Audinate: Dante is a huge part of every audio tradeshow. It seems like the “Dante Spoken Here” signs are in every booth. I got an in-depth look at Dante Domain Manager, Audinate’s latest software release for creating Dante domains, permission-based user accounts, routing audio between subnets and other administrative features. Domain Manager promises to take Dante to an entirely new level in 2018. Stay tuned for more details…

Avid: For live sound engineers, Avid was showing a technology preview of deep integration between the S6L live mixing console and Waves SoundGrid Servers. The preview consisted of a Waves SoundGrid card installed in the S6L’s engine, and tight integration between a pair of SoundGrid Servers and the S6L’s plug-in racks. Plug-in controls can be mapped directly to the S6L’s rotary encoders. Avid did not yet have a release date for the Waves integration.

DiGiCo: This is a popular booth at any audio show, and AES was no different. DiGiCo seems to dominate the live console market. Showcasing the SD12, a new SD 32-bit mic preamp card, and Quantum engine for the SD7, DiGiCo was busy throughout the show. Side by side with DiGiCo was Klang:technologies, whose 3D in-ear monitoring solution was also noticeably busy throughout the show. While Klang’s Fabrik personal mixing system is not a new product, they were showing some integration with DiGiCo consoles that made the system even more compelling.

DPA: It is tough to improve on something that is already a top of the line product, but DPA has done just that by releasing their new “Core” upgrade to existing headset and lavalier microphones. Core improves dynamic range, reduces distortion and, according to DPA, sounds better than the previous generation. If Core lives up to the hype, it promises to breathe new life into DPA’s existing headset and lavalier line.

Earthworks: Showing off their new DM20 gooseneck snare and tom microphone, Earthworks garnered a lot of attention because of the attractive price point. Let’s face it, the previous generation of Earthworks drum mics were a bit too expensive for most everyday live applications. The DM20 replaces the previous generation entirely, bringing the price down to $499 including the microphone and the mounting hardware.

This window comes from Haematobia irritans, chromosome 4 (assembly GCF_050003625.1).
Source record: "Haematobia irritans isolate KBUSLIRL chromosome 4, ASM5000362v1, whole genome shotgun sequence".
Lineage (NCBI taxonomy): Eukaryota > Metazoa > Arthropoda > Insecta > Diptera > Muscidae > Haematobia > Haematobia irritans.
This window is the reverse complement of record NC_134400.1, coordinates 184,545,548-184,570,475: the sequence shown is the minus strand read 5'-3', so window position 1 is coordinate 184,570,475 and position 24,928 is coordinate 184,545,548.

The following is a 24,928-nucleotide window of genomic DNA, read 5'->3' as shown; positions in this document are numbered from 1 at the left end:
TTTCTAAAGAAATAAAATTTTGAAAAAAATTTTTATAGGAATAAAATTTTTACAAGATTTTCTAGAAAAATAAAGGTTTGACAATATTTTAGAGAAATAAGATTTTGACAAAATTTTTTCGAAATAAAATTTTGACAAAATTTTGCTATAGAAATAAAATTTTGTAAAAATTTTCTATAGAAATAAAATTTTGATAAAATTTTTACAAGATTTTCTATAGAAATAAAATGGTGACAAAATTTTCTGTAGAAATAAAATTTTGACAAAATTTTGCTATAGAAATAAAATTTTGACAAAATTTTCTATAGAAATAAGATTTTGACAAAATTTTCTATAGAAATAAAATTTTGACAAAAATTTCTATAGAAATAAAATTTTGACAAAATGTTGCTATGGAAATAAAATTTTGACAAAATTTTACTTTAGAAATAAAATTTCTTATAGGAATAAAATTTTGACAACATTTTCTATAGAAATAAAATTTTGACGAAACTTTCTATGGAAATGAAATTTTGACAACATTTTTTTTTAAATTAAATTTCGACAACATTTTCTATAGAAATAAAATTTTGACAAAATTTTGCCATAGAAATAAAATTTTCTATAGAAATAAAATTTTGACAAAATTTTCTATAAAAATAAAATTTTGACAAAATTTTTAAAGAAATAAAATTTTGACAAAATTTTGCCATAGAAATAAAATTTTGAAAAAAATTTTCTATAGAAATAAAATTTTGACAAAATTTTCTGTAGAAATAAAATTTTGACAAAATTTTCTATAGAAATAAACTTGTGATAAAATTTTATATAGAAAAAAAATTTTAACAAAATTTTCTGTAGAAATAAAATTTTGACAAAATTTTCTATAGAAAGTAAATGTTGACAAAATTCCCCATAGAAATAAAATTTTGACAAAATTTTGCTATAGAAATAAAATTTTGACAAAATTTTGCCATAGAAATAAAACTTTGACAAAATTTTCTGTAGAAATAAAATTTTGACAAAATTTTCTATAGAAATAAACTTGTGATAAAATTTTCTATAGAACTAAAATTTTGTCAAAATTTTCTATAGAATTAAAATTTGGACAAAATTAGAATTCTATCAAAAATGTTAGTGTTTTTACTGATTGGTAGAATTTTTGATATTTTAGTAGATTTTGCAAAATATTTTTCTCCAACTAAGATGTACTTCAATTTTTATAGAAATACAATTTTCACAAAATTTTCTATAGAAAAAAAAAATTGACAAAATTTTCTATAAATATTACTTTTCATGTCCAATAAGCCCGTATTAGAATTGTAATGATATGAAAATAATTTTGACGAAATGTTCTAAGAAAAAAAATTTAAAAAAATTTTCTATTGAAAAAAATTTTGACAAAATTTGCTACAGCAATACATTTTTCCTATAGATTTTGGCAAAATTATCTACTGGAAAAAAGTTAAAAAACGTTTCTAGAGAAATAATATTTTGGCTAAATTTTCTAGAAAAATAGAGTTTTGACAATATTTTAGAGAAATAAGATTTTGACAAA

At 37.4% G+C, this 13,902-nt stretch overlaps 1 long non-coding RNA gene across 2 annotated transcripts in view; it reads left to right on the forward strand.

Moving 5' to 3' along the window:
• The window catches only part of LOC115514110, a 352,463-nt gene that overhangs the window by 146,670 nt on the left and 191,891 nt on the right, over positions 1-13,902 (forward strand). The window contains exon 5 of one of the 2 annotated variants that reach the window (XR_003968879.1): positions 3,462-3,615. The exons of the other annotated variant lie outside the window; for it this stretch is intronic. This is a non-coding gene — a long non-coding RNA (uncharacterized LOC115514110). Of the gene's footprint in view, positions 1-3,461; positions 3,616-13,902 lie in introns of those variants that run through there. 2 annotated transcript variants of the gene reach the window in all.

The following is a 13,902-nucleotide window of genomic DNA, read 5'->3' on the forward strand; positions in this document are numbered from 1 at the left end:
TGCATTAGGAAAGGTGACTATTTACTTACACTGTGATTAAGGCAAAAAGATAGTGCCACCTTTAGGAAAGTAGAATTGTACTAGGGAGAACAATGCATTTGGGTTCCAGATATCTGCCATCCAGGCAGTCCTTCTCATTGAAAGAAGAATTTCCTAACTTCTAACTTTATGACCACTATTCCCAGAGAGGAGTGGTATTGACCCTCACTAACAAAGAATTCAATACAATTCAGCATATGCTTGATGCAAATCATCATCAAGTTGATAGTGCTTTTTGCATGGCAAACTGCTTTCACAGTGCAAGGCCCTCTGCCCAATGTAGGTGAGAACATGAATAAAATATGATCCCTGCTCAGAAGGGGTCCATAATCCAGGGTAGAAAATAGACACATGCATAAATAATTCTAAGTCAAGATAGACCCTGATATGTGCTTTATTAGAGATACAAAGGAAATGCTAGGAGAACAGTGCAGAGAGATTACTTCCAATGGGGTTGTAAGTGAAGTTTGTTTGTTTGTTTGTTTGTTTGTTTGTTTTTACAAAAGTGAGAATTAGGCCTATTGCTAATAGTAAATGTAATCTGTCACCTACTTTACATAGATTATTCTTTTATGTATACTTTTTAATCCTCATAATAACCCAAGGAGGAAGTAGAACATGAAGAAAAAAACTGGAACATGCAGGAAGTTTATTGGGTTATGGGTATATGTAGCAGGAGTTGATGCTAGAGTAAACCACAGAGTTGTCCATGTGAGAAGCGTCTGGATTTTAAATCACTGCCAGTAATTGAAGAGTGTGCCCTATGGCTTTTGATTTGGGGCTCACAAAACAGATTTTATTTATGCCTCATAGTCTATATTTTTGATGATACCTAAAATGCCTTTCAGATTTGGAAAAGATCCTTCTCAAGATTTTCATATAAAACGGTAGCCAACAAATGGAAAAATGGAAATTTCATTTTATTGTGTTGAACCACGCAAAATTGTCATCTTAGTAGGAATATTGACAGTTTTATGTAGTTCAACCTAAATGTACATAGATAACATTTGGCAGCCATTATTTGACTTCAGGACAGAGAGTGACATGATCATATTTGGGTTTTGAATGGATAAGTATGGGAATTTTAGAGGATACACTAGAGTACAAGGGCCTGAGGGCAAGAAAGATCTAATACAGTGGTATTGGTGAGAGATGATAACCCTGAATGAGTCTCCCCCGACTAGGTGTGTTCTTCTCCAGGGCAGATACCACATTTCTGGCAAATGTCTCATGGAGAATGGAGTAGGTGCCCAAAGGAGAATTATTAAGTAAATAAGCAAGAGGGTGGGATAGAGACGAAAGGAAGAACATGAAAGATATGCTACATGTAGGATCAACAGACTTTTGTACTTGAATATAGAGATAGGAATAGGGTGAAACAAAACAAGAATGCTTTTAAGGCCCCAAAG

The debut of Eventide’s new flagship H9000 Harmonizer wowed the crowds.

Eventide: Truly one of the busiest booths, and the product that had the most buzz at the show was the Eventide H9000. Their product manager literally could not take a breath because there was so much activity at the booth. The H9000 promises to be a flagship effects processor for Eventide in the studio and in live environments.

Lectrosonics: Showing off its new Duet digital in-ear monitoring system, Lectrosonics turned some heads at AES. The Duet system consists of a half-rack transmitter with analog and Dante inputs and diversity bodypack receiver. I walked the entire show floor with the receiver and a set of headphones without dropouts — pretty impressive in a tough RF area like Manhattan..

Shure: The most recognizable product at AES this year was Shure’s Axient Digital wireless system. First and foremost, the product name was emblazoned on every lanyard worn by attendees at the show. Second, digital wireless systems were a hot topic due to their efficiency and ability to pack a lot of channels into a small amount of spectrum. For more on Shure’s Axient Digital, see my review of the product on page 50.

Waves: Another booth that was predictably packed during the entire show was Waves. Of course, there were notable engineers showing how they use Waves products and plug-ins. For live sound, Waves was showing a new 24x12 stagebox for its LV1 digital mixer, as well as Dan Dugan automixing on every channel, custom fader banks and some stability improvements to the system, such as the ability to plug and unplug the host computer without dropouts or audio interruptions.

Coming Soon

Finally, AES has some exciting announcements about upcoming events. First, AES is partnering with NAMM to bring pro audio education and training to the NAMM show in Anaheim, CA, from Jan. 25-28, 2018 (aesatnamm.com). This first-of-its-kind education and training event brings AES expertise to AES@NAMM attendees while offering registrants access to the NAMM exhibition, including an all-new pro audio.

Also in 2018, the U.S. AES Convention will return to the Javits Center in New York City from Oct. 17-20, 2018, co-locating once again with the NAB New York. Visit aes.org for information about the AES and other upcoming events.